Her position that only force can violate man's rights becomes visibly absurd when she defines breach of contract, fraud, and extortion as "indirect use of force." That is to say, force has no actually been used, but a theft (that might otherwise have necessitated use of force) has occurred. These forms of deceit are obviously not a use of force, nor are their negative outcomes an implicit or indirect use of force. They are negative outcomes, but Rand needs to define them as a use of force in order to sustain her position that rights can only be violated by force, a position that is necessary for her attack on government.
Third, the government and the people have different abilities to use force legitimately: the government has the sole ability to legitimately use force, whereas force is barred from use by the people for the sake of civilization. It follows, for Rand, that because of their differing abilities to use force legitimately, the government and the people has different levels of restraint placed upon them. The government has prior restraint on all actions except those actions explicitly permitted to it, while the people enjoy no prior restraint on any actions except those actions explicitly forbidden to them.
Fourth, the requirement of explicitly permitted government action requires two things: "objective" rules (both legal and evidentiary) for the identification and prosecution of criminals, and a constitution of "objective" enumerated powers. Here the 'no true Scotsman' fallacy rears its head once again, for by what standard can we determine whether a rule is objective or not?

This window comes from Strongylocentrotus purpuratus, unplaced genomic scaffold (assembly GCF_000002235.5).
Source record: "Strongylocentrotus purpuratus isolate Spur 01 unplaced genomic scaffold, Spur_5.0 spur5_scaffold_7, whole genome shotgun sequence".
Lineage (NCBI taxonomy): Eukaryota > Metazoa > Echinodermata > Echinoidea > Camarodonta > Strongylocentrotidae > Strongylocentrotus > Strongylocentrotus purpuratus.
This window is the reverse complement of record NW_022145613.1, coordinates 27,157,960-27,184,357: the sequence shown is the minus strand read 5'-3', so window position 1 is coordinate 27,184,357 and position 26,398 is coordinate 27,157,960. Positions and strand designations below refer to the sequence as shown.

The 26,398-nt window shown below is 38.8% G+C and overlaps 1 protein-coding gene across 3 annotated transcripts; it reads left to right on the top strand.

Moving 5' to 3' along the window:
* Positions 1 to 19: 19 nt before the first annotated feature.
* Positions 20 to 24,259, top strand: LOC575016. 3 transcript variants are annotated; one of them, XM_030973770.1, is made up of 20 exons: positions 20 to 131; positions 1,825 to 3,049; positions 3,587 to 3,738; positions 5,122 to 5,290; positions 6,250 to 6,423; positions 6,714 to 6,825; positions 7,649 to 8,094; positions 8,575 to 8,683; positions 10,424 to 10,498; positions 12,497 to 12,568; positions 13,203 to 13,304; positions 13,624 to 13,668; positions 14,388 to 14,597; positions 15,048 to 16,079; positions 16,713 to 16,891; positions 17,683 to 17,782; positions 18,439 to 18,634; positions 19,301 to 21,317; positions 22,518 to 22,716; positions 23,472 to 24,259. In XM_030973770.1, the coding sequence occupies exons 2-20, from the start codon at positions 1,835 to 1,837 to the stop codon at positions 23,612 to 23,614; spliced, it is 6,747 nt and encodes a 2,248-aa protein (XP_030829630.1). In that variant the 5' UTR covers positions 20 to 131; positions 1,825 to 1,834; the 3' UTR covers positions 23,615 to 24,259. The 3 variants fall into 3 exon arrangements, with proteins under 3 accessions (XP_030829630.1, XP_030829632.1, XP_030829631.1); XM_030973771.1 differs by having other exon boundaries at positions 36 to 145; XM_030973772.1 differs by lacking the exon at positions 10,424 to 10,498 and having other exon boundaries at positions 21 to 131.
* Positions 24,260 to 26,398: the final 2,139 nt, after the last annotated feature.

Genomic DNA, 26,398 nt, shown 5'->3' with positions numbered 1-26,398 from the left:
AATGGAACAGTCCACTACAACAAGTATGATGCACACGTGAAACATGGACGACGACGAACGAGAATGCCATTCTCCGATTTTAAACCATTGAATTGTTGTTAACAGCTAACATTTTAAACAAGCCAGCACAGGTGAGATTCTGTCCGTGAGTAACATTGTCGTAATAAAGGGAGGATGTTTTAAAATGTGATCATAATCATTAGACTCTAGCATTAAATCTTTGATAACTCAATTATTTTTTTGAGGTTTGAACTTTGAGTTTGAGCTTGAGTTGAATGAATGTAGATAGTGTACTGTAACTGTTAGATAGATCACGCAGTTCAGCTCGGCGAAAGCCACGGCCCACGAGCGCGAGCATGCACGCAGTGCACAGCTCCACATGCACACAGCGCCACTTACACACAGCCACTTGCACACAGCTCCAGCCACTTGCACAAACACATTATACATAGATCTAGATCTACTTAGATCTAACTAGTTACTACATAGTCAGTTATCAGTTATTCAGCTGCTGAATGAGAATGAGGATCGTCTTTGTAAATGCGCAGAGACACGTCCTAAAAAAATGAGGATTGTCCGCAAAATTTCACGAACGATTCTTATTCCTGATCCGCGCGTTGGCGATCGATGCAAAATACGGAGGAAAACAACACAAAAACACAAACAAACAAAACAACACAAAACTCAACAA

A rejoinder that would certainly infuriate Rand would come from Carl Schmitt, a German legal scholar labeled the "crown jurist of the Third Reich." Rand stresses that government must act like "an impersonal robot" with "objective" laws as its only motivating force. Schmitt's critique of liberalism's attempt to rationalize all politics through a comprehensive legalism was simply that law could not possibly cover every possible crisis. In a Gödelian move, Schmitt argues that even a seemingly complete legal framework will nonetheless face constitutional or external crises that will manifest themselves as an "exception." This forms the core of his defense of a sovereign with absolute authority, during the state of exception, with the object of restoring the constitutional order and ending the crisis. For Rand to insist on a government-as-automaton ("the separation of force and whim"), Schmitt would argue is to treat politics as apolitical and to negligently disregard the possibility of constitutional crisis.